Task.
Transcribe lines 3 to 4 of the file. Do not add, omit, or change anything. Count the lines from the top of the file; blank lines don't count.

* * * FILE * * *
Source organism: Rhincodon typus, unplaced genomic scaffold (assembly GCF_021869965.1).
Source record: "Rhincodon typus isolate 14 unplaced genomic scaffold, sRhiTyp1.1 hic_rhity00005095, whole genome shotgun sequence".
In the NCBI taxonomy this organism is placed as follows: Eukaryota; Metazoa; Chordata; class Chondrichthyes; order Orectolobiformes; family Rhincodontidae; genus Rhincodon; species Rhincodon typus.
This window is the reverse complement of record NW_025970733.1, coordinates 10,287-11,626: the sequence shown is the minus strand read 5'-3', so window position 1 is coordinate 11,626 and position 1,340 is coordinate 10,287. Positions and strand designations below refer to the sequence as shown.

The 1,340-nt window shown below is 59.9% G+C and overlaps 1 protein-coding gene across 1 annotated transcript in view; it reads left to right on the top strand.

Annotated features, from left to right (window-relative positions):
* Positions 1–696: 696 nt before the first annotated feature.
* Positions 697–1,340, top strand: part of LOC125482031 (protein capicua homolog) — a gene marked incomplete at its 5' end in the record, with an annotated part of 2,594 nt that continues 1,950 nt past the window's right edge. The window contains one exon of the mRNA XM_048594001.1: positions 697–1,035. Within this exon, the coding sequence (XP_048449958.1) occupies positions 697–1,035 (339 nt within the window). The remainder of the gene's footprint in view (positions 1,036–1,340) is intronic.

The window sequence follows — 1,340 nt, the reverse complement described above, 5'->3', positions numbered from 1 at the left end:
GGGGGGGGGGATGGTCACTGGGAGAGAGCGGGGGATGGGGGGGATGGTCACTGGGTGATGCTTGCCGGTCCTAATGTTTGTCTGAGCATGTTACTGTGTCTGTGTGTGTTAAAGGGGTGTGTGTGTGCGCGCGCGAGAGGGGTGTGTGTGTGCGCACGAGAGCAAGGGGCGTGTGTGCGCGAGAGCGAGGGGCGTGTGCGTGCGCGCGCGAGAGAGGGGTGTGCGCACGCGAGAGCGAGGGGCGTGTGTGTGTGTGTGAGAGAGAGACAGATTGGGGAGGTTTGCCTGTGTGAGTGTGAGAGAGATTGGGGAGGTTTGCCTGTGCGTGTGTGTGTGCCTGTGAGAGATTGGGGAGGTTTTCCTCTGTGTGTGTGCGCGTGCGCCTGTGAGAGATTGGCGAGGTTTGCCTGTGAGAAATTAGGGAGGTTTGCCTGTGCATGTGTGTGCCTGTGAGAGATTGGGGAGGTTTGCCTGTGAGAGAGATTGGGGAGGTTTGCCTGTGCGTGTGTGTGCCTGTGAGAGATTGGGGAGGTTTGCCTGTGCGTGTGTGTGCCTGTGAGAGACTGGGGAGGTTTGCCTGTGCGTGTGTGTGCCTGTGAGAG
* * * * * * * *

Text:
In the NCBI taxonomy this organism is placed as follows: Eukaryota; Metazoa; Chordata; class Chondrichthyes; order Orectolobiformes; family Rhincodontidae; genus Rhincodon; species Rhincodon typus.
This window is the reverse complement of record NW_025970733.1, coordinates 10,287-11,626: the sequence shown is the minus strand read 5'-3', so window position 1 is coordinate 11,626 and position 1,340 is coordinate 10,287. Positions and strand designations below refer to the sequence as shown.